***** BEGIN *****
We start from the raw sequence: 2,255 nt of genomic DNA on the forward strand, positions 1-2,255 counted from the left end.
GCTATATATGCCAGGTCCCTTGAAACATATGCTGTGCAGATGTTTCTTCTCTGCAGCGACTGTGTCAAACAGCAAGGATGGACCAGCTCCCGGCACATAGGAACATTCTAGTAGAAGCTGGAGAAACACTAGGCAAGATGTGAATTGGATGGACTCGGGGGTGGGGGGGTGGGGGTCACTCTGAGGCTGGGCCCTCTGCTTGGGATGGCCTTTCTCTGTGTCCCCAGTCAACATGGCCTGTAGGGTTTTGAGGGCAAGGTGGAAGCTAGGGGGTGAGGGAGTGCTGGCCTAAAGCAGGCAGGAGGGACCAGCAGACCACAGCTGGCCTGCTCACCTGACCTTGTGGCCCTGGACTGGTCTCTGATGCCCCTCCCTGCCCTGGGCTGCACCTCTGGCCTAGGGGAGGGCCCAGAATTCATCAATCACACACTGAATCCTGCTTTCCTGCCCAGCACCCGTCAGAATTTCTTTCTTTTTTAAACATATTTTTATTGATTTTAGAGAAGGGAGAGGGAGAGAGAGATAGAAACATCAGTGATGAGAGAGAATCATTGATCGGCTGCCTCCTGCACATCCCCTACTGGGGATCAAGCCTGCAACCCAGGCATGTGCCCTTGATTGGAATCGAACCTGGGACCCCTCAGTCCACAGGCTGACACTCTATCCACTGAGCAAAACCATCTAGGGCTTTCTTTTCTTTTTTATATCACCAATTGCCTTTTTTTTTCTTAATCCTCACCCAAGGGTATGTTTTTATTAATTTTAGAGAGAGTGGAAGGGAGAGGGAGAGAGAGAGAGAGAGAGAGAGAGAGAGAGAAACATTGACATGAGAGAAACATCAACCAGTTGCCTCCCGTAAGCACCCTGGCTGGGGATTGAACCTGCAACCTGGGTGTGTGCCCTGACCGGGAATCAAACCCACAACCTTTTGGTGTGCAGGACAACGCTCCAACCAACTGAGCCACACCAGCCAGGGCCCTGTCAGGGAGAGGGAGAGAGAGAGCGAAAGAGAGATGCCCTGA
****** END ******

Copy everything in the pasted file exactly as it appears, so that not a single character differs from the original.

We start from the raw sequence: 2,255 nt of genomic DNA on the forward strand, positions 1-2,255 counted from the left end.
GCTATATATGCCAGGTCCCTTGAAACATATGCTGTGCAGATGTTTCTTCTCTGCAGCGACTGTGTCAAACAGCAAGGATGGACCAGCTCCCGGCACATAGGAACATTCTAGTAGAAGCTGGAGAAACACTAGGCAAGATGTGAATTGGATGGACTCGGGGGTGGGGGGGTGGGGGTCACTCTGAGGCTGGGCCCTCTGCTTGGGATGGCCTTTCTCTGTGTCCCCAGTCAACATGGCCTGTAGGGTTTTGAGGGCAAGGTGGAAGCTAGGGGGTGAGGGAGTGCTGGCCTAAAGCAGGCAGGAGGGACCAGCAGACCACAGCTGGCCTGCTCACCTGACCTTGTGGCCCTGGACTGGTCTCTGATGCCCCTCCCTGCCCTGGGCTGCACCTCTGGCCTAGGGGAGGGCCCAGAATTCATCAATCACACACTGAATCCTGCTTTCCTGCCCAGCACCCGTCAGAATTTCTTTCTTTTTTAAACATATTTTTATTGATTTTAGAGAAGGGAGAGGGAGAGAGAGATAGAAACATCAGTGATGAGAGAGAATCATTGATCGGCTGCCTCCTGCACATCCCCTACTGGGGATCAAGCCTGCAACCCAGGCATGTGCCCTTGATTGGAATCGAACCTGGGACCCCTCAGTCCACAGGCTGACACTCTATCCACTGAGCAAAACCATCTAGGGCTTTCTTTTCTTTTTTATATCACCAATTGCCTTTTTTTTTCTTAATCCTCACCCAAGGGTATGTTTTTATTAATTTTAGAGAGAGTGGAAGGGAGAGGGAGAGAGAGAGAGAGAGAGAGAGAGAGAGAGAAACATTGACATGAGAGAAACATCAACCAGTTGCCTCCCGTAAGCACCCTGGCTGGGGATTGAACCTGCAACCTGGGTGTGTGCCCTGACCGGGAATCAAACCCACAACCTTTTGGTGTGCAGGACAACGCTCCAACCAACTGAGCCACACCAGCCAGGGCCCTGTCAGGGAGAGGGAGAGAGAGAGCGAAAGAGAGATGCCCTGA